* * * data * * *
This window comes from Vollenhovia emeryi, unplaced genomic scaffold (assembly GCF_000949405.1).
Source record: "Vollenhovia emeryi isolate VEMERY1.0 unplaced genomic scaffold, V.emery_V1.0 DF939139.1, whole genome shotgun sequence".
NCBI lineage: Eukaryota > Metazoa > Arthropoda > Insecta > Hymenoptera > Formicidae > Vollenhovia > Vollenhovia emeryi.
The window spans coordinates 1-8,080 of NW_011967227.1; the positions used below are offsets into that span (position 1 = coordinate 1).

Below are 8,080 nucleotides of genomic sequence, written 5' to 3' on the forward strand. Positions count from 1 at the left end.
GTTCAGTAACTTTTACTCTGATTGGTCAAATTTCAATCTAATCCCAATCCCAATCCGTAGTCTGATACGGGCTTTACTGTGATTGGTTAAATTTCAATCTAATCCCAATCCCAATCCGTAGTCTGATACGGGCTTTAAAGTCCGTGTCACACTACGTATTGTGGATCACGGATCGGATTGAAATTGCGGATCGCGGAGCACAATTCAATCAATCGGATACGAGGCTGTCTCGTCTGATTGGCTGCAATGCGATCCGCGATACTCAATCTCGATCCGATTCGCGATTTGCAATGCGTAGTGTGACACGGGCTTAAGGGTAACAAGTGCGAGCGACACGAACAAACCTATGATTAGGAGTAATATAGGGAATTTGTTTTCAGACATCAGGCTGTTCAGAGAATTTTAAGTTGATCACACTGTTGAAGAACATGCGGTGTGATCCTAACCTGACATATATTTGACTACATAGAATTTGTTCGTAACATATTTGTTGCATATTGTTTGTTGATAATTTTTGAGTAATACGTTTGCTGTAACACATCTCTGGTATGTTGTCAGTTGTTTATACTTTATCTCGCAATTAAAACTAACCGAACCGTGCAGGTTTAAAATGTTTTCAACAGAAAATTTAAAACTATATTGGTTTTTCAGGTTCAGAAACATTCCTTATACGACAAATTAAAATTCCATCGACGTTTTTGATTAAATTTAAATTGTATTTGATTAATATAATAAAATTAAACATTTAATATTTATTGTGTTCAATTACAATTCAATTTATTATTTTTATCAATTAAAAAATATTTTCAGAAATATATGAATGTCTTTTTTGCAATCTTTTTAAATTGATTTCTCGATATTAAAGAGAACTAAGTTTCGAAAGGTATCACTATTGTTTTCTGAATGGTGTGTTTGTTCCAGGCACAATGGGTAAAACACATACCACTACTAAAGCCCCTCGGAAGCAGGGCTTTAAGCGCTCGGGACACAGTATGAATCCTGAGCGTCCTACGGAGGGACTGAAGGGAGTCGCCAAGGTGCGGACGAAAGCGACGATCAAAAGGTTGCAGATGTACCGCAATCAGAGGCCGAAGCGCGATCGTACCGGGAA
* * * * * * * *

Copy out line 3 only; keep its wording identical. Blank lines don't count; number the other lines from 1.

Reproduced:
NCBI lineage: Eukaryota > Metazoa > Arthropoda > Insecta > Hymenoptera > Formicidae > Vollenhovia > Vollenhovia emeryi.